John Schulian wanted to know if I had heard the news. I hadn't. His e-mail message filled me in: "James Crumley, the best crime writer of our generation, died, at 68, in a bed surrounded by his friends and family in Missoula. I never pictured him checking out so benignly, and I doubt that he did, either."
Schulian is a crime writer himself -- read his story One Gift -- Hold The Wrap, published online by thuglit -- and not someone easily impressed. He's a veteran sportswriter, one of the best, who many years ago fled the clutches of Rupert Murdoch for a career in Hollywood, where he became a successful television writer and executive producer.
I knew Schulian at the Chicago Sun-Times back in the '80s and later commissioned him to write a column about pop culture when I was an editor at msnbc.com, the news website. It was one of the smartest editorial decisions I made there. His column, which appeared once a week for a year, riffed on everything from country music (a favorite of his) to books (another fave) to celebrities (only when I asked), and made the site's arts coverage worth reading.
Here is one of those columns -- an appreciation, disguised as a review, that ran when Crumley was still very much alive. It was posted on Dec. 3, 2001.
By John SchulianThe train to glory left without James Crumley, who seems to have been too busy examining life's gnarly side to bother catching it. There are no best-sellers for him, no money-bloated deals with Hollywood -- just hard-boiled novels that are better than anybody else's because all those lost nights stashed in the margins make each one a survivor's story.
Crumley has never shot a man in Reno just to watch him die, but he knows how blood looks when it's spilled against a backdrop of whiskey dawns, cocaine pick-me-ups, and wall-shaking sex. His is a wisdom acquired by bellying up to the bar in roadhouses where bikers, ranch hands and oil-field workers beat each other senseless for playing the wrong Merle Haggard song on the jukebox. It's no life for the delicate, but the delicate don't have a taste for Crumley's novels anyway, so the hell with them.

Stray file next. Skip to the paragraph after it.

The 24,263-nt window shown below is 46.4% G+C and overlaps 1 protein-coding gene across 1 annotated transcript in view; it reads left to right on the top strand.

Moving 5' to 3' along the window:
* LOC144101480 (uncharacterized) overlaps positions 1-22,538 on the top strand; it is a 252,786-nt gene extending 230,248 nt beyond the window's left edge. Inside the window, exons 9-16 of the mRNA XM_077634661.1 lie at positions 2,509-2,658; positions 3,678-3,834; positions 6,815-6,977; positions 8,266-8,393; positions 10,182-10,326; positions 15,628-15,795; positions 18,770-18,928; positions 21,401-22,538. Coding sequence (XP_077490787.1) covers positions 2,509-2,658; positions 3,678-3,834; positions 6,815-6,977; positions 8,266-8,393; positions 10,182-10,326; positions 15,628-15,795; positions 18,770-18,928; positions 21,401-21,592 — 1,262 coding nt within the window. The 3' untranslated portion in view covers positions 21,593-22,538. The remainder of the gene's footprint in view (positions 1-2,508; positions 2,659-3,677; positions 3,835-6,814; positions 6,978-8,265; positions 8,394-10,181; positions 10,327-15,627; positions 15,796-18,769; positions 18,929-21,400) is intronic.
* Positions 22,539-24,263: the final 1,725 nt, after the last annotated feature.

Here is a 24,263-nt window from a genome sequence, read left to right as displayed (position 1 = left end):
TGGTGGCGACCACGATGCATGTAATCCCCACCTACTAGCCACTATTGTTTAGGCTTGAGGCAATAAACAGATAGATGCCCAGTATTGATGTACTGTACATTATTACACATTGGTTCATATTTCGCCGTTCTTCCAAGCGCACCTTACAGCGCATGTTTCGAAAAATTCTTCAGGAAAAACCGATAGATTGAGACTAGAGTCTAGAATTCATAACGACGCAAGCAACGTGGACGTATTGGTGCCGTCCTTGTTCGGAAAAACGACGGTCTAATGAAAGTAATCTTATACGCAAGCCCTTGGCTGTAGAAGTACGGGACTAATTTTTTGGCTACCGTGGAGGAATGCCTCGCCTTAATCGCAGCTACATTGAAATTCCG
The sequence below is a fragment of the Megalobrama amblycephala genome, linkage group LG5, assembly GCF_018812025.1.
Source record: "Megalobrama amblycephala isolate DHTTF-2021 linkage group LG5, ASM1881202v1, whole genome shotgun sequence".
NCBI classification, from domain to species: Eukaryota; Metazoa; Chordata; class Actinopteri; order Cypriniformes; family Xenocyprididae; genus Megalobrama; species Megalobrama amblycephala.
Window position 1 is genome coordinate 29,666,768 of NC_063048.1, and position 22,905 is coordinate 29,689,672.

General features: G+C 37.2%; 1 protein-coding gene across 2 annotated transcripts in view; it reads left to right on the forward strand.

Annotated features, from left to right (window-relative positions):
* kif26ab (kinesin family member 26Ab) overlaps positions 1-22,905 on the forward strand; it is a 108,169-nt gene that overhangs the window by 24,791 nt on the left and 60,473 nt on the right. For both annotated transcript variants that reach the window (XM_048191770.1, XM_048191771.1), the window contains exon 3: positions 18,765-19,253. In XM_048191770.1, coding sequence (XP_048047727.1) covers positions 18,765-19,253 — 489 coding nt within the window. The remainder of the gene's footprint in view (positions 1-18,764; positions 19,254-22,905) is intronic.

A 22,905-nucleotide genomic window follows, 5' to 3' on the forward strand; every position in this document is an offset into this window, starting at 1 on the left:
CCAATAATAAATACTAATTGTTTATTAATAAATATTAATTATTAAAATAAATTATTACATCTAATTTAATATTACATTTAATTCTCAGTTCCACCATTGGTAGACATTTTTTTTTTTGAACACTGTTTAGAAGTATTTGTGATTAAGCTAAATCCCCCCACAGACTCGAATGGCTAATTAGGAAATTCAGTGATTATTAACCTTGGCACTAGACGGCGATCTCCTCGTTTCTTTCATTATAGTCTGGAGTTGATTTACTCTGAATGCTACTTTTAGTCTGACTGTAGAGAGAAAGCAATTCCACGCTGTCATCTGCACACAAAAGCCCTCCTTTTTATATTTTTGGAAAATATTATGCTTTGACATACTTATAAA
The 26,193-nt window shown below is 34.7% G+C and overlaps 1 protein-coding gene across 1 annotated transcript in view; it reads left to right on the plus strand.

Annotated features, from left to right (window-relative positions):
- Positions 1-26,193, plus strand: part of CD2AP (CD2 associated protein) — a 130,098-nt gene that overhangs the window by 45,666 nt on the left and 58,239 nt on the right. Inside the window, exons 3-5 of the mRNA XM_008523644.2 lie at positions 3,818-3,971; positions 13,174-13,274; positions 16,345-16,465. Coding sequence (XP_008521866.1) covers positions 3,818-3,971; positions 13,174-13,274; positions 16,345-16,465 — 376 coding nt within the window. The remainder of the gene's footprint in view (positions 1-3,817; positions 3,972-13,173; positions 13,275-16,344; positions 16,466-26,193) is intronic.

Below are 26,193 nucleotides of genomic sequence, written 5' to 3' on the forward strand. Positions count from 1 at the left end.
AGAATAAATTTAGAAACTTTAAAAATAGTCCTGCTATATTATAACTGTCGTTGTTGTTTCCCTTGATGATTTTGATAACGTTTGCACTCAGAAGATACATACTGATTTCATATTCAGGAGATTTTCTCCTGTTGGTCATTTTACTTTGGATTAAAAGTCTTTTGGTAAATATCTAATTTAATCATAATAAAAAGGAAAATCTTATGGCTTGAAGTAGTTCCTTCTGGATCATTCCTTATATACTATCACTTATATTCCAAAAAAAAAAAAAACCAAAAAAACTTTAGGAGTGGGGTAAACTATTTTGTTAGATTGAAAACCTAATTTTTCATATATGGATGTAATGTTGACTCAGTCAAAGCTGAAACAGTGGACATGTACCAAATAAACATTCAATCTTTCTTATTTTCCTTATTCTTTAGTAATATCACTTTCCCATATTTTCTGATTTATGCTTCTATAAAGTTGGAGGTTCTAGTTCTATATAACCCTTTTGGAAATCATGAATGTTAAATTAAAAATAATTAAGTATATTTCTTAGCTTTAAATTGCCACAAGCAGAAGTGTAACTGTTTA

The time is right for saying so now that Crumley has again unleashed Milo Milodragovitch, one of his two memorably unapologetic rogue heroes. Milo comes barreling back in The Final Country because he needs something to keep Texas and a woman who's the queen of mood swings from driving him crazy. To tell the truth, he'd rather be home in Montana after reclaiming his father's stolen inheritance and snagging some unlaundered drug money in the process. Failing that, he uses a sap on a sucker-punching lady bartender, knocks the teeth out of a one-armed man's mouth, and almost twists the nose off a security-company executive's face -- all before the shooting gets serious. Crumley, for what it's worth, says Milo represents his kinder, gentler side.They've both passed 60 without a whimper, no problem for Crumley, but strange territory for a hero in a genre that avoids aging as if it were a homely blond. Be advised, though, that when readers first met Milo, in The Wrong Case, in 1976, he was in strange territory for a PI then, too -- the modern West -- and he survived nicely. So when he talks about the two white streaks in his hair early on in The Final Country, he isn't worried. It's like he says: "I'm old, babe, but not dead."
The set-up is straight out of Raymond Chandler's Farewell, My Lovely, which Crumley admits and which, when you think about it, is only fitting since he has been described as Chandler's "bastard son." Anyone who doubts the accuracy of that label should read Crumley's 1978 masterpiece, The Last Good Kiss. With all due respect to Elmore Leonard, James Lee Burke and the genre's other heavyweights, it's the best hard-boiled novel of the past 25 years. Some admirers swear it is even more than that, comparing it to Jack Kerouac's On the Road and Hunter Thompson's Fear and Loathing in Las Vegas. To make their case for Crumley's artistry, true believers don't have to go any farther than The Last Good Kiss's first sentence:
Of course, he comes close to making a liar of himself when the simple job of tracking down a runaway wife puts him in the path of a drug dealer "no larger than a church or any more incongruous than a nun with a beard." The drug dealer, fresh out of prison, is looking for a woman, too, and when he doesn't succeed, he decides the next best thing is to kill a bar manager. In the midst of the mayhem, over drinks, naturally, he and Milo connect. So it is that Milo decides to help a guy who doesn't look like he needs any.
"I lost my watch," he said.
"Any idea where?" asked an unsuspecting straight man.
"Yeah," Crumley said. "I threw it out a car window in El Paso in 1978."